I do know about くれる and あげる that mean "to give" and it depends on the speaker's perspective and the concept with "uchi" and "soto", because that's how I learned them, but I still have trouble, even more when I don't have the corresponding particles.

Let me give an example and my take on くれる in this sentence, so that you can perhaps tell me if it makes sense. This is a simple example that I came up with:


"I'm using the dictionary I received from you."
I understand the fact that I was the one who received, but if I were to use another example:


Can it be translated as "Do you use the dictionary you got/received?" or "The dictionary you got, are you using /will you use it?"

If not, then what does it require to be translated like that and to be ambiguous?

Imagine if someone, a friend maybe asks you "Hey are you using that thing you got?"
and the friend doesn't mention someone else (like, "Are you using the thing Michiko gave you?) I apologize if it's sounds weird...I would really like to hear some opinions on this matter and perhaps some better examples.

Thank you!

  • No. くれる means "to get", but it only refers to oneself (i.e. "I get/got"). If you want to say "you get/got", you have to use もらう. May 25, 2017 at 16:28

2 Answers 2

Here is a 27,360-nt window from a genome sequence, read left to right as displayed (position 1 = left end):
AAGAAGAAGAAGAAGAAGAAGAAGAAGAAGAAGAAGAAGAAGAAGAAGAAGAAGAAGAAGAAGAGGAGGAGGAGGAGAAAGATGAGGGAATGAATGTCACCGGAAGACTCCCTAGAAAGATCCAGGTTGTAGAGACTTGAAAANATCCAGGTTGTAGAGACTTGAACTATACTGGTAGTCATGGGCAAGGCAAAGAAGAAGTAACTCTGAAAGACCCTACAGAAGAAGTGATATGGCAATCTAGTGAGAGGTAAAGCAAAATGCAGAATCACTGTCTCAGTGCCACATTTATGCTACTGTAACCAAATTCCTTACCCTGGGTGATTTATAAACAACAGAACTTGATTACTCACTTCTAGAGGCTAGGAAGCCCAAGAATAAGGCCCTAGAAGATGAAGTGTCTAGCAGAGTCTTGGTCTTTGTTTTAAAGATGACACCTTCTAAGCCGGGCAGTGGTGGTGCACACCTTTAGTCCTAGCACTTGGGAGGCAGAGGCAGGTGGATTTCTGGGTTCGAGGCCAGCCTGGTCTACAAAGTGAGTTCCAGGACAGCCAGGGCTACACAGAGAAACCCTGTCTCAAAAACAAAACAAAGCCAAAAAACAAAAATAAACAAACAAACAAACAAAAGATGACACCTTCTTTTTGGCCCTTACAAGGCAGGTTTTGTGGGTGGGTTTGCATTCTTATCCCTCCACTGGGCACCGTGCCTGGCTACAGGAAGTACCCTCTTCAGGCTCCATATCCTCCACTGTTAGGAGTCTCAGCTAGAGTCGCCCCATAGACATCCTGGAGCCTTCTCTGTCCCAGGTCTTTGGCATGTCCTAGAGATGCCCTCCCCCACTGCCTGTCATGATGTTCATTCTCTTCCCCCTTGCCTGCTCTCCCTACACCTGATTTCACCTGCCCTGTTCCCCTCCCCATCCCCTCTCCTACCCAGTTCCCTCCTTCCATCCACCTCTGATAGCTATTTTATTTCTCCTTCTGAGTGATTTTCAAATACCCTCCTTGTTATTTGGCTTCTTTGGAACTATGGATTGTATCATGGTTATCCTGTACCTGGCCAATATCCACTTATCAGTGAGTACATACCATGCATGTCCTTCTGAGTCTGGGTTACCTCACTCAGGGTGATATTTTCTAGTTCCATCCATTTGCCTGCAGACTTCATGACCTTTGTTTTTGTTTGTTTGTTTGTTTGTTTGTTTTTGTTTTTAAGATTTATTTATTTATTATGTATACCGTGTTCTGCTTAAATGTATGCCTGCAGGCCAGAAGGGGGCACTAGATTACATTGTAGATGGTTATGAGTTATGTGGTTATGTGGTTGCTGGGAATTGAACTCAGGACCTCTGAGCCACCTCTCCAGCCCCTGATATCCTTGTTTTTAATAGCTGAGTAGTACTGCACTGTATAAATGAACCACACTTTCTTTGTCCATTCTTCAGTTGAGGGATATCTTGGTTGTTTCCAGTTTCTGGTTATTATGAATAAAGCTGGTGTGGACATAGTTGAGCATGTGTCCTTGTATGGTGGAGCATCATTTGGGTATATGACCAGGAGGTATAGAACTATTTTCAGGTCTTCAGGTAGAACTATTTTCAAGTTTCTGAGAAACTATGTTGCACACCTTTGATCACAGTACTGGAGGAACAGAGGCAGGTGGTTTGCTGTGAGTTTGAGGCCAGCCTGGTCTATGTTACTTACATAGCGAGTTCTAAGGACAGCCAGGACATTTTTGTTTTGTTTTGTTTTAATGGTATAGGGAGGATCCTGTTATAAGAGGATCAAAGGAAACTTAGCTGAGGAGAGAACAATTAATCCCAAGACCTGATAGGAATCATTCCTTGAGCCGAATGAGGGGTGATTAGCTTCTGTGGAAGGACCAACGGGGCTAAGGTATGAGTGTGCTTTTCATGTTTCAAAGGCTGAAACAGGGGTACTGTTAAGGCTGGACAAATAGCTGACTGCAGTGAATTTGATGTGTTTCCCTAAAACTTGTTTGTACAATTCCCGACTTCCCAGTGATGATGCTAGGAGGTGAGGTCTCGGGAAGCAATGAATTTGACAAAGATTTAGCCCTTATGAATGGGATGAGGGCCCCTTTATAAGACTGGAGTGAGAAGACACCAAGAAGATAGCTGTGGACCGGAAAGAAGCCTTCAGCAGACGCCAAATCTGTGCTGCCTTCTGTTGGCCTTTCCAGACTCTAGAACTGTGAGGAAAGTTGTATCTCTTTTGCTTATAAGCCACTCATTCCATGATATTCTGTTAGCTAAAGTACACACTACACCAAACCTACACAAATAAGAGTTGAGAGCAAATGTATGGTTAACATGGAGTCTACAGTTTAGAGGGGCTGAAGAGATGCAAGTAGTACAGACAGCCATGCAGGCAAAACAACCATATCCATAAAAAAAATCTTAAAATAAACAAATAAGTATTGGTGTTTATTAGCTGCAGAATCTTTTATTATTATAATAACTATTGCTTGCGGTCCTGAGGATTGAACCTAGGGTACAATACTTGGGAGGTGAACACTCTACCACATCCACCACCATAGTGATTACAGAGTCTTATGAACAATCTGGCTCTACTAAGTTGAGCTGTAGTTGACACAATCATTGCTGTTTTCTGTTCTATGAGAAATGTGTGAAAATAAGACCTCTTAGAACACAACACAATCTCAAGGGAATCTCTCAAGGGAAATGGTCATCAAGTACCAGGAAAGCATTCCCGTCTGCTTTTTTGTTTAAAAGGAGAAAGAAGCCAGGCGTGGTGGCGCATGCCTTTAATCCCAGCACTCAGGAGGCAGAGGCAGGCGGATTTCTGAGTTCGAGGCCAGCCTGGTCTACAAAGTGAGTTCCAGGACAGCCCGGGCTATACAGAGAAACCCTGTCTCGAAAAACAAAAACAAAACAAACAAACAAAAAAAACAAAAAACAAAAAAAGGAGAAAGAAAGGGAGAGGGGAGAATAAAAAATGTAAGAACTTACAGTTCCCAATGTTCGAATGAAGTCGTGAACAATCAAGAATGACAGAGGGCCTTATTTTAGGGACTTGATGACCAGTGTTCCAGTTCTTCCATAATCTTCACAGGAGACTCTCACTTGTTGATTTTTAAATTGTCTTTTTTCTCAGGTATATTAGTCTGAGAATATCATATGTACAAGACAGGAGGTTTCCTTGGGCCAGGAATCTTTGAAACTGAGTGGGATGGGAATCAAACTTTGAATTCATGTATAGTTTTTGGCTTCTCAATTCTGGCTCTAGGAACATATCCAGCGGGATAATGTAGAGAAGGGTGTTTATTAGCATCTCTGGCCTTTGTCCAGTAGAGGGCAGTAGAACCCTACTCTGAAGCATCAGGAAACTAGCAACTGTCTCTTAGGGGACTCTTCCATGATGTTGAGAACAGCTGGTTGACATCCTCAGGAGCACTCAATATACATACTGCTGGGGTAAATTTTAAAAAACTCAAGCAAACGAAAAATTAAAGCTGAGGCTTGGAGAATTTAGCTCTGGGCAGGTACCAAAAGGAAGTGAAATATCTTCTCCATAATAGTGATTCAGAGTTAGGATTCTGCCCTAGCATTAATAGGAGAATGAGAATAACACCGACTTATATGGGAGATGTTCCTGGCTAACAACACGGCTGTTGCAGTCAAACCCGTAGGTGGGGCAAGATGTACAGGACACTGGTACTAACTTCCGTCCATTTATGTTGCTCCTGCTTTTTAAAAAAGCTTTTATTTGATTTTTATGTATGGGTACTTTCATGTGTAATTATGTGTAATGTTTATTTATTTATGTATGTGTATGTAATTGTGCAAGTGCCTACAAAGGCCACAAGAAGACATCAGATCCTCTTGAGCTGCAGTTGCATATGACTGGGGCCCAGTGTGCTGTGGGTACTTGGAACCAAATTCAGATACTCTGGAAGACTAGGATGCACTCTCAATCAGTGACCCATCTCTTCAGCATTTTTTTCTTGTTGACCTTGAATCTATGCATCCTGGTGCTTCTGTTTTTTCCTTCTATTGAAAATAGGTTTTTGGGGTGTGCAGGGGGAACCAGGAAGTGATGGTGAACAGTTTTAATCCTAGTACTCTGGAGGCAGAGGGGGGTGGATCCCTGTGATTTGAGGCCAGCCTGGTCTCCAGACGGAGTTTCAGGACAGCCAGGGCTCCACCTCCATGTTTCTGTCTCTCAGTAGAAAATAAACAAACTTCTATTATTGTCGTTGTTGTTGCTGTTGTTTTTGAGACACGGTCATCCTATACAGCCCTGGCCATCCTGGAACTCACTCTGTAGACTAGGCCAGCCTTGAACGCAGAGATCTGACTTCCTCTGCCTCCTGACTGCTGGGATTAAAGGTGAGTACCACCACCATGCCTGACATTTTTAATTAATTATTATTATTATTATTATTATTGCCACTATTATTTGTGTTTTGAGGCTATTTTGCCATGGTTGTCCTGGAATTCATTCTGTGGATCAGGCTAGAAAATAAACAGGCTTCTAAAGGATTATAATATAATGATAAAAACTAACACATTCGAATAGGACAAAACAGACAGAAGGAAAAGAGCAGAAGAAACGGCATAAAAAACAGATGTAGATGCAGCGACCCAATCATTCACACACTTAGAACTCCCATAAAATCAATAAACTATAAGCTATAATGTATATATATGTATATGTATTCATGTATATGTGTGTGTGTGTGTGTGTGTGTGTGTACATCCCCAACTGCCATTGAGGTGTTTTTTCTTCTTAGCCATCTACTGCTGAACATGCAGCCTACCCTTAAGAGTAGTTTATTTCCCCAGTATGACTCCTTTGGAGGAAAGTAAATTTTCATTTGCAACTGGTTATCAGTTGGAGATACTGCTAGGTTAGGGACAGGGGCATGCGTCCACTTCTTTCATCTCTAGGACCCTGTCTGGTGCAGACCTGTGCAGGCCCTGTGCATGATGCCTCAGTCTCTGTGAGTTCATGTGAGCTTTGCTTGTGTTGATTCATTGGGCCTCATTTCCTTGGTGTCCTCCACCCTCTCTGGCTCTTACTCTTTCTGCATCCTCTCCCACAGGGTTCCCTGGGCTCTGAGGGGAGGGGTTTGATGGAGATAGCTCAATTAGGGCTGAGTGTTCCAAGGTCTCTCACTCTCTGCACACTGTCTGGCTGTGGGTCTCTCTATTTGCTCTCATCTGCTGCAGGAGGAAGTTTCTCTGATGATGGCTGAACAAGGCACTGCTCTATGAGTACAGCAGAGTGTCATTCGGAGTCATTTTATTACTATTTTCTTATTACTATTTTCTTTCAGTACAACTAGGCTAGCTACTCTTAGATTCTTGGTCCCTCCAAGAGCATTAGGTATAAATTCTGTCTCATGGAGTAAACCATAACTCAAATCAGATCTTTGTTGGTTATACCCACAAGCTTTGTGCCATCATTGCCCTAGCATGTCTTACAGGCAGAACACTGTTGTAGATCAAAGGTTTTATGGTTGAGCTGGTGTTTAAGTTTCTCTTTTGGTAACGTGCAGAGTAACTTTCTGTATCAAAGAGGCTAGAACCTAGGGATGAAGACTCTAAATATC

No, it can not be translated like that. If you want to express that あなた is the one who received something, you have to use もらう, i.e.


"Do you use the dictionary you received?"

I do not understand what you mean by "ambiguous", but if you meant that it's not clear who the giver is, then もらう without another object will suffice:

  • あなたが本をもらった。You received a book.

  • あなたが彼女に本をもらった。You received a book from her.

  • あなたが彼女から本をもらった。You received a book from her.

から and に can be used interchangeably.


Probably the best way to think of this is to assume the following:

あげる = you give to someone

あなたあげた手紙 = The letter I gave to you

くれる = someone gave to you

あなたくれた手紙 = The letter that you gave to me

So, both of these words mean "to give", but in different directions. あげる is from your point of view going out, and くれる is also from your point of view, but coming in.

Separate from these is the verb もらう = to receive, which is more general:

あなたからもらった手紙 = The letter that I received from you

  • Thank you for the examples! So, I wasn't too far of from what I understood in the manga that I was reading. I wanted to make sure that the あなたがくれた part translates as " that you gave to me" as per your example. I understood in the same way but it was quite weird considering what that character in the manga said next. Anyways, thank you very much! May 25, 2017 at 19:05

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